|Vol. 14 No. 12 December 2012||
It was rare for a Roman citizen to adopt a slave, but it was done from time to time. In most instances, it was because the man had no children and thus had no heir. By adopting a slave, the man had an heir.
The adoption was handled in two stages. First, all ties between the slave and his father were completely severed, the destruction of the potestas. The slave was to no longer have any familial connection with his father. The second stage was making the Roman man the father, the paterfamilias. The slave agreed to be completely answerable to the Roman. He was now to be under his rule. All that the slave owned now became the property of the new Roman father. All that the slave had was now under his control. The authority of the Roman was now absolute over the adopted son. However, the adopted son also became heir to what the Roman owned; he became a free citizen and a member of the kingdom.
For the transaction to be legally formalized, the presence of seven reputable witnesses was required. If necessary, their testimony would refute any challenge to the adoption after the father’s death.
When one becomes a Christian, one becomes an adopted child of God (Galatians 4:4-5; Ephesians 1:5). People go from being the slaves and children of Satan to being the adopted children of God. A person’s ties and relationship to Satan and sin are severed. The person agrees to acknowledge that Christ owns and controls all of his possessions, his own body and his mind. The Christian acknowledges Christ’s rule over his life and recognizes it as absolute.
By becoming a Christian, a person becomes the heir of heaven (Galatians 3:29; Romans 8:17). While the Roman man adopted a son so that his name would be continued and given honor (in most instances, it was done for the father’s honor), the Christian’s adoption is to his benefit. God receives glory for His wonderful mercy and grace, but the benefit from the adoption is to the Christian.
God never dies. So, there is no need for seven witnesses to refute any challenge of adoption. However, it is interesting that when Peter converted Cornelius, he took six men with him as witnesses. These men then went with Peter to Jerusalem to tell that Cornelius was converted with God’s consent and that Cornelius was now an adopted son of God.
Study your Bible. Learn what is necessary for you to become an adopted child of God. If any of this is hard to understand, ask an adult to help you.
David A. Sargent
Doug Parsons once told about Morris Siegel, a homeless man that lived on the streets of Los Angeles. Morris slept outside and carried everything he owned in an old shopping cart. He died on December 14, 1989 from natural causes; his body was found in an alley. But Morris was not a typical homeless person. He died with $207,421.00 in the bank! Then WHY was he living on the streets of L.A.?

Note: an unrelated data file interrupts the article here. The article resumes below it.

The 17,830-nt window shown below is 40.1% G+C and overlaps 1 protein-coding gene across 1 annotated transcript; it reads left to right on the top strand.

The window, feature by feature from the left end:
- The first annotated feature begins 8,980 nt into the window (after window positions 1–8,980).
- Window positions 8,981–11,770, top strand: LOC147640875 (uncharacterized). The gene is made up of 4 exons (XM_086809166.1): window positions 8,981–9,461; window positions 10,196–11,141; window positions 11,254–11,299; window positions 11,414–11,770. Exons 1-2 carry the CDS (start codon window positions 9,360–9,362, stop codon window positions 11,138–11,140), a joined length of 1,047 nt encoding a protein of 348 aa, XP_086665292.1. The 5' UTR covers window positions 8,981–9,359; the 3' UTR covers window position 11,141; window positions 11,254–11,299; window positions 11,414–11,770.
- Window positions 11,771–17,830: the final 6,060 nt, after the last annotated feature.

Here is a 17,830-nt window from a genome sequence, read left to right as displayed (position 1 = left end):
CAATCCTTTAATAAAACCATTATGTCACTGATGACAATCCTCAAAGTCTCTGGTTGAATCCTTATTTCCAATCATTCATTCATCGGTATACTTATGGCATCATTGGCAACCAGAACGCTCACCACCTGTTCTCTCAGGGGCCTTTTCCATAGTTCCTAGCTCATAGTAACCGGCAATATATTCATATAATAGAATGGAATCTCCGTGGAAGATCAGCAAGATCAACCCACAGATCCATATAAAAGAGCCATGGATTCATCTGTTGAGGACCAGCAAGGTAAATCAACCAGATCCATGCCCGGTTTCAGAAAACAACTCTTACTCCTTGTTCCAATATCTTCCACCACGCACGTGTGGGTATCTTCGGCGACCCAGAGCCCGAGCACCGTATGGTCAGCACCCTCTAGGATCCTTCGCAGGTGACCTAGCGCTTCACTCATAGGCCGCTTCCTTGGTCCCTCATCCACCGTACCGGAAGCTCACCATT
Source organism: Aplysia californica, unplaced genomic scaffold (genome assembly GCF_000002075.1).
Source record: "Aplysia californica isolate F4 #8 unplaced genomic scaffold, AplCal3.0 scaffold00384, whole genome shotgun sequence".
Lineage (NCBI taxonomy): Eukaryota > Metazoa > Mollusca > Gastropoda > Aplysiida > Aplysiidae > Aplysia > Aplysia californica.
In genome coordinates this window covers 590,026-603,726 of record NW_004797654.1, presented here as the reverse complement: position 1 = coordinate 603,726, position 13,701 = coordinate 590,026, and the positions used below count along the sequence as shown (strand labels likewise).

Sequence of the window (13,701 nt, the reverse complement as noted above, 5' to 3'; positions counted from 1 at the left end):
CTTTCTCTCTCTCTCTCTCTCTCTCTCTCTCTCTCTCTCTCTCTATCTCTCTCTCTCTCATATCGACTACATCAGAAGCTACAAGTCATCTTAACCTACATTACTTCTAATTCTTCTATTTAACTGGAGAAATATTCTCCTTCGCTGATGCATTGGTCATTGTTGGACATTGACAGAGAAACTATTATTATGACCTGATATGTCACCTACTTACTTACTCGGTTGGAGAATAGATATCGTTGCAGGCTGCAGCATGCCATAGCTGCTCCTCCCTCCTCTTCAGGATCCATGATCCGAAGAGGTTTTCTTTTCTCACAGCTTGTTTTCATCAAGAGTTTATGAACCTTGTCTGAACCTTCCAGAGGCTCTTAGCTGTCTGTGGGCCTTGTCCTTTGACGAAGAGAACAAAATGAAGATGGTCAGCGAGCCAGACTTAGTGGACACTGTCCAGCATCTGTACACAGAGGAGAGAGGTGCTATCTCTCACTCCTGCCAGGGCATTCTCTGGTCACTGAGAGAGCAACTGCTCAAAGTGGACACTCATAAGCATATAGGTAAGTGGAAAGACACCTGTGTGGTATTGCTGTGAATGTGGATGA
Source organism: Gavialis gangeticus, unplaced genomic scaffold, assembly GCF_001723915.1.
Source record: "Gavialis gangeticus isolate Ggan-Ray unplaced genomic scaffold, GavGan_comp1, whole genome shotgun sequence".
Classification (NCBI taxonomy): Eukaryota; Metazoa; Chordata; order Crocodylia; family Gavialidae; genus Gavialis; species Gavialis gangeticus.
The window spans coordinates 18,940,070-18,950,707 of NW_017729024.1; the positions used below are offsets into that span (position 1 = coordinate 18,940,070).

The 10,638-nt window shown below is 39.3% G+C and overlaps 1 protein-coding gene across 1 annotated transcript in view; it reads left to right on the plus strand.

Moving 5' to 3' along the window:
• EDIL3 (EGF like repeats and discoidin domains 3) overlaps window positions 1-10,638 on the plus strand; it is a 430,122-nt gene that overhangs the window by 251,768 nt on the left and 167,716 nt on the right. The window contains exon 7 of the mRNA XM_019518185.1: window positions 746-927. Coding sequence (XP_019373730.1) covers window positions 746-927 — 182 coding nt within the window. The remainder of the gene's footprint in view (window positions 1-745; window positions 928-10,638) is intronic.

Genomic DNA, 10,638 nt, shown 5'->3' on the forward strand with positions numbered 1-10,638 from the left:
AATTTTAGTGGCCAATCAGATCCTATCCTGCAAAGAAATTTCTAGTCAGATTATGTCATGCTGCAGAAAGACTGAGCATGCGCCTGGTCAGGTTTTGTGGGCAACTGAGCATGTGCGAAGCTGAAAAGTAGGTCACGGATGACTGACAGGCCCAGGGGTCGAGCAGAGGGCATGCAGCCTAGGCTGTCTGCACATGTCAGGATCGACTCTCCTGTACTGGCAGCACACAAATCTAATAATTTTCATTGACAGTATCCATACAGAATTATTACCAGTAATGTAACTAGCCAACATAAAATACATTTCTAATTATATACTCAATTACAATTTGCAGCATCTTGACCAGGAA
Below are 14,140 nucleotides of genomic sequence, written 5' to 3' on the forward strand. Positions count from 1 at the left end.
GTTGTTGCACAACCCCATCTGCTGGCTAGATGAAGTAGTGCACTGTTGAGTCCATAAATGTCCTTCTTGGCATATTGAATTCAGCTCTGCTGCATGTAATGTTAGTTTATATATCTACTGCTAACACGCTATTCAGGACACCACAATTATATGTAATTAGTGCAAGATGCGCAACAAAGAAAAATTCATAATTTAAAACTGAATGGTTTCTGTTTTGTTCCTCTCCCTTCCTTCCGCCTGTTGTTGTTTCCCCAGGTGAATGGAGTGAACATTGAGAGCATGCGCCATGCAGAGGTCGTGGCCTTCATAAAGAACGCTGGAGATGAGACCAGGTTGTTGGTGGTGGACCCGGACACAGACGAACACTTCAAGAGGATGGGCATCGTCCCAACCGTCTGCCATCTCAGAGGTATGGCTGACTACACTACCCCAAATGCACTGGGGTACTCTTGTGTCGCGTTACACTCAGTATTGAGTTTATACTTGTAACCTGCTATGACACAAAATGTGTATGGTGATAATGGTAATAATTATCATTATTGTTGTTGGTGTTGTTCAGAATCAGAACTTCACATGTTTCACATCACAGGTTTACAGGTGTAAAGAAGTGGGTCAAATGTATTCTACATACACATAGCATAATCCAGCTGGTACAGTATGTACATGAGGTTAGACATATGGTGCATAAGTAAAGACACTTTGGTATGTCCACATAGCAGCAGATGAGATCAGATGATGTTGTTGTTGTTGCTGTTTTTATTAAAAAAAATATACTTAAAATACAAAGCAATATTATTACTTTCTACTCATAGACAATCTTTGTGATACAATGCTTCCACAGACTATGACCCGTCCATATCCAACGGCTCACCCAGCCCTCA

Ten years earlier, Morris Siegel’s father had died and left him a small fortune. Morris never showed up to claim the money. Finally, the Division of Unclaimed Property tracked him down. They forced him to accept it, even though he did not show up for the ceremony to receive the money. He did take enough money to buy an old car in which he slept during bad weather. Relatives rented an apartment for Morris, but he never went there. He died with $3.00 in his pocket and a small fortune in the bank.
His father had left him a substantial inheritance, but Morris refused it. It is the desire of God, the Heavenly Father, to give each of us an eternal inheritance. Even though we were lost in sin, because of His great love for us, God sent His Son to die on the cross for our sins so that we might become His children and heirs together with Christ. “Now if we are children, then we are heirs – heirs of God and coheirs with Christ, if indeed we share in his sufferings in order that we may also share in his glory” (Romans 8:17).
God wants each of us to become His children in order to give us that eternal inheritance which includes an eternal home with Him in heaven. We are “born” into His family when we place our faith and trust in Jesus (Acts 16:30-31), turn from sin in repentance (Acts 17:30-31), confess Jesus before men (Romans 10:9-10) and are baptized (immersed) – “born of the water and the Spirit” (John 3:3, 5) – having our sins washed away by the blood of Jesus (Acts 2:38; 22:16). Then, if we will continue to walk in the light of His Word, He will continue to cleanse us from all unrighteousness (1 John 1:7) – if only we will accept His offer.
Morris Siegel died in poverty on the streets of L.A. because he refused to accept his father’s inheritance! Steve Williams has observed that sadly “to this day, lost people shuffle around this world, walking up and down blind alleys of sin, living lives of empty existence, refusing the wealth that God would give them. They reject Christ and an eternal inheritance.” Rejecting Christ and His offer of salvation and life condemns one to eternal destruction. Don’t make that tragic mistake! Accept God’s offer of sonship and salvation on His terms. Won’t you?